(1896 - 1954)
Karl Illava was active/lived in New York, Massachusetts. Karl Illava is known for sculpture-commemorative monument.
A resident of both New York City and Oak Bluffs, Massachusetts, Karl Illava was a sculptor whose most famous work was the "107th Infantry Memorial", completed in 1927 and placed in Central Park along the Perimeter Wall at Fifth Avenue and 67th Street. The work was dedicated to World War I soldiers.
Illava had served in the war as a sergeant with the 107th Infantry, and of this work, the sculpto told his daughter that he wanted to convey the "hell of war". (Reynolds 157) "He captures from memory the myriad emotions and physical responses to war. The seven larger than life-size figures display both the aggressive stance of combat as well as the concerned care of wounded comrades. In a lighter moment, Illava described the group as 'the doughboys chasing each other out of Central Park.' " (www.centralpark) For the faces on this work, he modelled from portraits of friends including Paul Cornell, a prominent New York advertising man, and for the dying solider, he used the composition of Christ of the "Pieta" in St. Peter's Basilica in Rome. All of the hands of the soldiers were modelled from the hands of the sculptor.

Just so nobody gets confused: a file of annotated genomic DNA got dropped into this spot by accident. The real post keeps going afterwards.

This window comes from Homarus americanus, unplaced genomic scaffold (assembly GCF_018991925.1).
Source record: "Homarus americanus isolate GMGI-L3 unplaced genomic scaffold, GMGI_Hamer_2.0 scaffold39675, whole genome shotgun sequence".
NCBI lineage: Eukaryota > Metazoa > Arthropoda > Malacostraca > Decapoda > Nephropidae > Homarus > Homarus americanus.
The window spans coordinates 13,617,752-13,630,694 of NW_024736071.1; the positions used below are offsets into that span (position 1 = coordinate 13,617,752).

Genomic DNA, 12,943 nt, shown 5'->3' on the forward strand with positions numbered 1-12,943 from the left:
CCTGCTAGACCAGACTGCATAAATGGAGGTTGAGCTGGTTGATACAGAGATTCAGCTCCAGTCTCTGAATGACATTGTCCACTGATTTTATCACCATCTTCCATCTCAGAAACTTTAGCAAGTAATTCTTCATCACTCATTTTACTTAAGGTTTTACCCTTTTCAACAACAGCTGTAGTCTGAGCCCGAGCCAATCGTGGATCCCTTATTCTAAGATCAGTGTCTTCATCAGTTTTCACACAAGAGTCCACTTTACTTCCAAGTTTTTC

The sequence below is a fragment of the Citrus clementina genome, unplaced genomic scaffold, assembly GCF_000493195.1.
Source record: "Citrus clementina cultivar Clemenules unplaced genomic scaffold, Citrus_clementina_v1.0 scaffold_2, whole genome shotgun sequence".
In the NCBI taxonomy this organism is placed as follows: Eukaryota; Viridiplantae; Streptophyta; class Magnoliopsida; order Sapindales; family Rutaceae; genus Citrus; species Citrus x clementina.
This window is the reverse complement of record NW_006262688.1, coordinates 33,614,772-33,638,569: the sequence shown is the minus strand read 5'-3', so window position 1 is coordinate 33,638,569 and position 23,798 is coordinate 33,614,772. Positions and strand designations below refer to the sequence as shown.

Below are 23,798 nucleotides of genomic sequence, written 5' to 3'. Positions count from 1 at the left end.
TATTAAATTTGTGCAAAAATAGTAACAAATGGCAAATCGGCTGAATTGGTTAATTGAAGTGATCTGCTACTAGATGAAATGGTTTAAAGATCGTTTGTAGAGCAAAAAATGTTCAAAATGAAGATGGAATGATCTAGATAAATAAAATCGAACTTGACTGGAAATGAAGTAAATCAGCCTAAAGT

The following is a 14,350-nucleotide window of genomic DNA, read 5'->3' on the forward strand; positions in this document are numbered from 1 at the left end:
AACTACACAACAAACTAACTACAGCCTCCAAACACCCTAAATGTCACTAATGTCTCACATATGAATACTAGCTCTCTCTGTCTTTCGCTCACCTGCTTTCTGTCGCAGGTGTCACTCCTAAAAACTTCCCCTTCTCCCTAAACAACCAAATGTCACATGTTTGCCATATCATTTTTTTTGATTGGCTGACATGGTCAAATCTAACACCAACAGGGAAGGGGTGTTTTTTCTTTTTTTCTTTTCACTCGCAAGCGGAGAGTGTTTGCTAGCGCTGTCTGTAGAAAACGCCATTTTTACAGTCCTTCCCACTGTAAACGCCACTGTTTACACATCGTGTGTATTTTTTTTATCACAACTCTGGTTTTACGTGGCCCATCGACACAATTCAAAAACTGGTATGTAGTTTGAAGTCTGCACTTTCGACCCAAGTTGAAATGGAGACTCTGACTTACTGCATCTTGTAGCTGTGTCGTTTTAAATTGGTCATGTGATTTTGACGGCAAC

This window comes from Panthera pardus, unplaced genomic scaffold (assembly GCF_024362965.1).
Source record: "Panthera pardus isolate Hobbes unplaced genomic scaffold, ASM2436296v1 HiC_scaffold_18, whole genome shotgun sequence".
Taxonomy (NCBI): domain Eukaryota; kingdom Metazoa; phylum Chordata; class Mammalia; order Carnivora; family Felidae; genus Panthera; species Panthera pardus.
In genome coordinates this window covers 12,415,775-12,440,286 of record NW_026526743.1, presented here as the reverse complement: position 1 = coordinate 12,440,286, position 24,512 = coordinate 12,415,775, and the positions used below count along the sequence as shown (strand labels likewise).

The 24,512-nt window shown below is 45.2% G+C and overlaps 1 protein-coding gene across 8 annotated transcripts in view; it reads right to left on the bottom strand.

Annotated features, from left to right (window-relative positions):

Illava also did war memorials in Gloversville, New York and Whitestone, New York, and for the Joint Disease Hospital in New York City.
He studied sculpture with Gutzom Borglum and painting with Robert Henri and also attended Columbia University. He was a member of the National Sculpture Society and the Architectural League.
Peter Falk, "Who Was Who in American Art"
Donald Martin Reynolds, "Masters of American Sculpture"